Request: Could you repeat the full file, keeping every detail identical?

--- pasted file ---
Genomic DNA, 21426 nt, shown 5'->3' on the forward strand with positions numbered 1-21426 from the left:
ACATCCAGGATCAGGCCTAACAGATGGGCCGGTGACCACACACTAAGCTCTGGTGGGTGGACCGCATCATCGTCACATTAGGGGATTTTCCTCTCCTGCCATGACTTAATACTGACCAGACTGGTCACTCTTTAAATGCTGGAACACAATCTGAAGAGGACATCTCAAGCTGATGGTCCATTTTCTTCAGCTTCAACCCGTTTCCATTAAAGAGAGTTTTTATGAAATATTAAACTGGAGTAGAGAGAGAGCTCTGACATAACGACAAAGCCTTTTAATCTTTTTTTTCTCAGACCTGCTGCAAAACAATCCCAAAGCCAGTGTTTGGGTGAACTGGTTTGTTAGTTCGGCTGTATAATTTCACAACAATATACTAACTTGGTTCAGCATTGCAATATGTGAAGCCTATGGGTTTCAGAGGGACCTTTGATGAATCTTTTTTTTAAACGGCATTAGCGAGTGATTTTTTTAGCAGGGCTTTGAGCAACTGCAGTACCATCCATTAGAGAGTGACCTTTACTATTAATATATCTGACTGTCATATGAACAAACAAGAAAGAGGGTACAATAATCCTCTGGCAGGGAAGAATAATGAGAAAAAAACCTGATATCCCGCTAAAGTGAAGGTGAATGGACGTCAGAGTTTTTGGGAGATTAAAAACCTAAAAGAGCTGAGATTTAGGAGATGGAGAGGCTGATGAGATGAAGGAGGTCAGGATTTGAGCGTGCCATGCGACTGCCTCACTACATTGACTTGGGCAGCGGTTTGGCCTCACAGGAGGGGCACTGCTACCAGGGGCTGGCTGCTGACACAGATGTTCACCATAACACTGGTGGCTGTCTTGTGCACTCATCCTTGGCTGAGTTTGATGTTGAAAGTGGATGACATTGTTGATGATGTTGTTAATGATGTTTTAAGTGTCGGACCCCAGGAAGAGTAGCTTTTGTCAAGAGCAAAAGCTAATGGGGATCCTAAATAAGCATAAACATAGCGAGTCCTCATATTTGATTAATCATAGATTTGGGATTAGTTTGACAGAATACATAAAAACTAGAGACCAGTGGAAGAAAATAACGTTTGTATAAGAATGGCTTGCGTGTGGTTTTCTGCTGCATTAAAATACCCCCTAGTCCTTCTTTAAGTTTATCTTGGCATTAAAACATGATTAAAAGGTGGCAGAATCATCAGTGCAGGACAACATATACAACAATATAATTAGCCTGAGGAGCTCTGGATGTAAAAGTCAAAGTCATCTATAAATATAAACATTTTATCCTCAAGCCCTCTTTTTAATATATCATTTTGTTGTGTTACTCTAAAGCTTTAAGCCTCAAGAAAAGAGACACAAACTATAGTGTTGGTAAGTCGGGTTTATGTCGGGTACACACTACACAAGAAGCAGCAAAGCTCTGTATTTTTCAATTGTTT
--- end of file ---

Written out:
Genomic DNA, 21426 nt, shown 5'->3' on the forward strand with positions numbered 1-21426 from the left:
ACATCCAGGATCAGGCCTAACAGATGGGCCGGTGACCACACACTAAGCTCTGGTGGGTGGACCGCATCATCGTCACATTAGGGGATTTTCCTCTCCTGCCATGACTTAATACTGACCAGACTGGTCACTCTTTAAATGCTGGAACACAATCTGAAGAGGACATCTCAAGCTGATGGTCCATTTTCTTCAGCTTCAACCCGTTTCCATTAAAGAGAGTTTTTATGAAATATTAAACTGGAGTAGAGAGAGAGCTCTGACATAACGACAAAGCCTTTTAATCTTTTTTTTCTCAGACCTGCTGCAAAACAATCCCAAAGCCAGTGTTTGGGTGAACTGGTTTGTTAGTTCGGCTGTATAATTTCACAACAATATACTAACTTGGTTCAGCATTGCAATATGTGAAGCCTATGGGTTTCAGAGGGACCTTTGATGAATCTTTTTTTTAAACGGCATTAGCGAGTGATTTTTTTAGCAGGGCTTTGAGCAACTGCAGTACCATCCATTAGAGAGTGACCTTTACTATTAATATATCTGACTGTCATATGAACAAACAAGAAAGAGGGTACAATAATCCTCTGGCAGGGAAGAATAATGAGAAAAAAACCTGATATCCCGCTAAAGTGAAGGTGAATGGACGTCAGAGTTTTTGGGAGATTAAAAACCTAAAAGAGCTGAGATTTAGGAGATGGAGAGGCTGATGAGATGAAGGAGGTCAGGATTTGAGCGTGCCATGCGACTGCCTCACTACATTGACTTGGGCAGCGGTTTGGCCTCACAGGAGGGGCACTGCTACCAGGGGCTGGCTGCTGACACAGATGTTCACCATAACACTGGTGGCTGTCTTGTGCACTCATCCTTGGCTGAGTTTGATGTTGAAAGTGGATGACATTGTTGATGATGTTGTTAATGATGTTTTAAGTGTCGGACCCCAGGAAGAGTAGCTTTTGTCAAGAGCAAAAGCTAATGGGGATCCTAAATAAGCATAAACATAGCGAGTCCTCATATTTGATTAATCATAGATTTGGGATTAGTTTGACAGAATACATAAAAACTAGAGACCAGTGGAAGAAAATAACGTTTGTATAAGAATGGCTTGCGTGTGGTTTTCTGCTGCATTAAAATACCCCCTAGTCCTTCTTTAAGTTTATCTTGGCATTAAAACATGATTAAAAGGTGGCAGAATCATCAGTGCAGGACAACATATACAACAATATAATTAGCCTGAGGAGCTCTGGATGTAAAAGTCAAAGTCATCTATAAATATAAACATTTTATCCTCAAGCCCTCTTTTTAATATATCATTTTGTTGTGTTACTCTAAAGCTTTAAGCCTCAAGAAAAGAGACACAAACTATAGTGTTGGTAAGTCGGGTTTATGTCGGGTACACACTACACAAGAAGCAGCAAAGCTCTGTATTTTTCAATTGTTT